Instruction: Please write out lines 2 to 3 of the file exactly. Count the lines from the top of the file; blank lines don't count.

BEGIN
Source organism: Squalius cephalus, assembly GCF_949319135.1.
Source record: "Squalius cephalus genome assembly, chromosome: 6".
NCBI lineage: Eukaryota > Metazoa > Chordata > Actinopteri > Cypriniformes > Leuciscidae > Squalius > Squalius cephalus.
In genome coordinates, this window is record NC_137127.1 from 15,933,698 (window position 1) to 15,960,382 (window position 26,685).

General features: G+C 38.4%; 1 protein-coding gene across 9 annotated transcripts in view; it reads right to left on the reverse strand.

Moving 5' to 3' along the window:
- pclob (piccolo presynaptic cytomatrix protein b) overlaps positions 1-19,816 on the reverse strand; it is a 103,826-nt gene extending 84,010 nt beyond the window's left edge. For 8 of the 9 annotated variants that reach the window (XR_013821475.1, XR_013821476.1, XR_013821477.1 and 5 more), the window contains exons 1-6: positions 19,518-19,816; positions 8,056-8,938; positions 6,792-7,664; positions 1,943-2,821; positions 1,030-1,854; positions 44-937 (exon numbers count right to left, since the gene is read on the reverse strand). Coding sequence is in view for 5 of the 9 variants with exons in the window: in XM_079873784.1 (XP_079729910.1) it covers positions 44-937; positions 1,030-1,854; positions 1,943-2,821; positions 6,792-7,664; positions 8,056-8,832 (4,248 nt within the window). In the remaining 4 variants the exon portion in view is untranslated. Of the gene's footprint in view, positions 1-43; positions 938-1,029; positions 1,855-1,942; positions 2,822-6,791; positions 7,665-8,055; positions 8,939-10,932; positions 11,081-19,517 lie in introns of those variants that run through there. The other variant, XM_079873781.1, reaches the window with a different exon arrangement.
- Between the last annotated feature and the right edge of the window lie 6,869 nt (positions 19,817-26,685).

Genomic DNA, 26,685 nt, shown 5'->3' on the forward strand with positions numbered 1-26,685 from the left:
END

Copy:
Source record: "Squalius cephalus genome assembly, chromosome: 6".
NCBI lineage: Eukaryota > Metazoa > Chordata > Actinopteri > Cypriniformes > Leuciscidae > Squalius > Squalius cephalus.